and the permalink for this post is
If you’ve spent any time on the internet at all, you’ve noticed that some permalinks are really long. Sometimes they are filled with a bunch of letters and numbers that don’t really mean anything. They can be kind of ugly.
Changing Your Permalink Settings
Did you know that in your WordPress website you can set the permalink structure for your website? If you look at the dashboard of your website you can go to Settings > Permalinks and you will see the following list of options:
WordPress sets the default permalink to a post number. But that doesn’t really offer much to you or your reader. A permalink structure made of just a post number doesn’t tell Google what the page is about, so you lose a little bit of search engine juju with the default structure. As a reader, the post number tells you nothing of what the post is about. So one of the first things you should do when you start a WordPress website is change the permalink structure.
But which one should you use? Well, that depends on the website and its purpose. But there are two that I recommend for most medical blogs.
The first is simply the post name. It tacks the post name at the end of your web address and that’s it. I like this because it’s simple, it should have your keywords in it, and it tells your readers what they are getting.
The second option is a custom structure. It adds the post’s category after the web address followed by the post name. Simply add /%category%/%post name%/ into the blank for custom structure in the permalink settings. So if one of your categories is Medical News and you just wrote a blog post about the changing USDA dietary guidelines, its permalink might look something like this:
This structure adds a little more search engine juju by pulling in the category name in addition to the post name.
If you blog very often, like every day or more, you might want to choose an option that includes the date, but for the majority of medical blogs that won’t be the case.
So choosing between the post name permalink and the category/postname permalink comes down to personal preference. Postname is simple to understand and very clean. Category/postname is less clean but it may offer some SEO benefits. You just have to decide what you think makes the most sense.
Caution! Changing Permalink Settings Will Change All of Your Old Posts and Pages
One thing to remember is that if you’ve been blogging for a while, changing the permalink structure in the settings will affect all your old posts. If you have a lot of links to your old posts from inside or outside of your blog, you may not want to change the structure because you could lose the traffic when people click those links and find them to be broken.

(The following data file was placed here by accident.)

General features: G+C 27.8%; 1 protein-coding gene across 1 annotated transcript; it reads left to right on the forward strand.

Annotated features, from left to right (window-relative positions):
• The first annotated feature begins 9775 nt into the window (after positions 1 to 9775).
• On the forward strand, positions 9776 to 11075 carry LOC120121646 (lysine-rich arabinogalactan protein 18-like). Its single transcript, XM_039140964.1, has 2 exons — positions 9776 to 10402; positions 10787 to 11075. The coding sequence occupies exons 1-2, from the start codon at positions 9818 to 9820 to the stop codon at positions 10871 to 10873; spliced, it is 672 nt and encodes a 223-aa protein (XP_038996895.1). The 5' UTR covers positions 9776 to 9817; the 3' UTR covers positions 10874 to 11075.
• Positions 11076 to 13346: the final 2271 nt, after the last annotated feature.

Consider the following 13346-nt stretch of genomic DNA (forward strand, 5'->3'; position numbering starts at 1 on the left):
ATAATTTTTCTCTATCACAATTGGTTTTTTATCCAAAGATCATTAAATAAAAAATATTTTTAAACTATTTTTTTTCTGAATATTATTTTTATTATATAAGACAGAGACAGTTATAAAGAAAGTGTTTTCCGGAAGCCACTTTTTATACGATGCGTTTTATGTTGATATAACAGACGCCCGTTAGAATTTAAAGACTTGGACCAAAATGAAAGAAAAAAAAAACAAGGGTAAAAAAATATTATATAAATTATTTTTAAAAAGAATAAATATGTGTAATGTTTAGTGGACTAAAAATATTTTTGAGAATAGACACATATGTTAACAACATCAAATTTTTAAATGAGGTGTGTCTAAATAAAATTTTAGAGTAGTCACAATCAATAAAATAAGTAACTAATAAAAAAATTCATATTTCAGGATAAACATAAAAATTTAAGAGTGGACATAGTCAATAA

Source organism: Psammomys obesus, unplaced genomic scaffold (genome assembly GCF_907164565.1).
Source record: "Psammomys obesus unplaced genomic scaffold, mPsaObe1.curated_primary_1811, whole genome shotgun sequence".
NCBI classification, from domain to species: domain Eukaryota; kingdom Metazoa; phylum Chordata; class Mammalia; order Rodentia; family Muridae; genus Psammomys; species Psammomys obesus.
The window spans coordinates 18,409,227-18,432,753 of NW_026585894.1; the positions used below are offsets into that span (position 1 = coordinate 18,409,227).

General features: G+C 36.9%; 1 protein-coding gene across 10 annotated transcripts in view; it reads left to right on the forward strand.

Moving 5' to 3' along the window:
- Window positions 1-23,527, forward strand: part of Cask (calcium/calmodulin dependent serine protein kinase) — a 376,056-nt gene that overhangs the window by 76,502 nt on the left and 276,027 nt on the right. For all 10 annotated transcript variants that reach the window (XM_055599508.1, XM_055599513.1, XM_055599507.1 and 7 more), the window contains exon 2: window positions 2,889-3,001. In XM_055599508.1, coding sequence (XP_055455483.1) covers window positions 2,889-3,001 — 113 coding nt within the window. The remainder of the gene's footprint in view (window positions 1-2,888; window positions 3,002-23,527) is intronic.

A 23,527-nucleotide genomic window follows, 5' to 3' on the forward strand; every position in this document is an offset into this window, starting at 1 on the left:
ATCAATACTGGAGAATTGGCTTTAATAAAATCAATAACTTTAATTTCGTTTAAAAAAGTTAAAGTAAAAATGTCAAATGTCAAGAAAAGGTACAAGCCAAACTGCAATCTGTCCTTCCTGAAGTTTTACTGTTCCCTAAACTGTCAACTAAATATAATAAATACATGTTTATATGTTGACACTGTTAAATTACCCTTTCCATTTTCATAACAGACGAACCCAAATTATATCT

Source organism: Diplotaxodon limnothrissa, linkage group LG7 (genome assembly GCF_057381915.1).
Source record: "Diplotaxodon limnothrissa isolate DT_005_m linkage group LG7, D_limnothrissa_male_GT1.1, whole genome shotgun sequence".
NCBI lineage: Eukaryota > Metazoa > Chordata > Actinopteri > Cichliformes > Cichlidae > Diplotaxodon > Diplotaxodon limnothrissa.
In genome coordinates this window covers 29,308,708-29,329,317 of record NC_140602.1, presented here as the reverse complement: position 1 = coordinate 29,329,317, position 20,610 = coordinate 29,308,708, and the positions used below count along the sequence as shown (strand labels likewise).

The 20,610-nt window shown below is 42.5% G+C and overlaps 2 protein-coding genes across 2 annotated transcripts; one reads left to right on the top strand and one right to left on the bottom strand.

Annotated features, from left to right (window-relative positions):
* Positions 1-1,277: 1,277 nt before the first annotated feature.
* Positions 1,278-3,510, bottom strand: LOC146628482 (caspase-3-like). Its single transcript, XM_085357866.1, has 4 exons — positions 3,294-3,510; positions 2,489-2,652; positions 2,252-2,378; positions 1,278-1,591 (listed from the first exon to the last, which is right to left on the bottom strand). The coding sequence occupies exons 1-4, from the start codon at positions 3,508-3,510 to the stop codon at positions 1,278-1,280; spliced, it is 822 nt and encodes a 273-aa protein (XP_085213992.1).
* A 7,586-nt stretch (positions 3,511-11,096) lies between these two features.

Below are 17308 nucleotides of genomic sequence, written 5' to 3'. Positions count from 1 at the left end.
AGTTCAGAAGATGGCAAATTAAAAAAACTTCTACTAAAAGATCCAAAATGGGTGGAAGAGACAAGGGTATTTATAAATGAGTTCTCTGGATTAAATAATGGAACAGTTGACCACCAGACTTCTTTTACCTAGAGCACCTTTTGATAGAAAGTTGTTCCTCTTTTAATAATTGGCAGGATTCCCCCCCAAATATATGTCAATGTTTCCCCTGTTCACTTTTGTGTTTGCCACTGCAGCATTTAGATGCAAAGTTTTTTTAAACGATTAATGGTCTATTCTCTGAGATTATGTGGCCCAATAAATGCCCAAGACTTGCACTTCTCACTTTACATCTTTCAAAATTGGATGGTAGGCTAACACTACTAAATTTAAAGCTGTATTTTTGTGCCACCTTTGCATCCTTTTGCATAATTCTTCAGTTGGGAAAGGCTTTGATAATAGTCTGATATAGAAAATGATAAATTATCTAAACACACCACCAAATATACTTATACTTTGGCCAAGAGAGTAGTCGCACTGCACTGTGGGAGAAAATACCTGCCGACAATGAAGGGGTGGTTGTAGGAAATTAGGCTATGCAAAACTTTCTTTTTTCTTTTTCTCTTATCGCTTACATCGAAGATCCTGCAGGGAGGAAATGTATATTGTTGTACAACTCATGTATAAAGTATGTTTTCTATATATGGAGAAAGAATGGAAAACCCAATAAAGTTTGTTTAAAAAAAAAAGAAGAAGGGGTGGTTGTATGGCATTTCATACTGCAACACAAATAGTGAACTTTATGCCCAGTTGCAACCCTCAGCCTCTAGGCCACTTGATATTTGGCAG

If this is your situation either don’t change your permalink structure, or use a 301 redirect plug-in such as Redirection to point those old links to the new ones.
If you are relatively new at blogging and don’t have a lot of links to your website yet, you don’t have much to worry about.
Changing Permalinks in the Post Editor
Once you decide to change your permalink settings, you can edit the permalinks further when you are adding a page or a blog post. For example, this website is set for post name, but you’ll notice the permalink doesn’t include the entire post name. I like to go into the permalink while I’m writing the post and delete words like a, an, or the, or simply change it to a short descriptive name. I think it helps with simplicity and SEO. You can make these changes right in the post editor, and here is what it looks like:
Your to do list today is quite simple. Go to your WordPress dashboard and select Settings > Permalinks, and change your permalinks to the option that offers the most value to you and your reader.
If you’ve been blogging for quite a while now, install the Redirection Plugin before you make the change.
If you don’t have a WordPress website, or you just need help with these steps, please don’t hesitate to get in touch with us. We’d love to help.
You might also be interested in: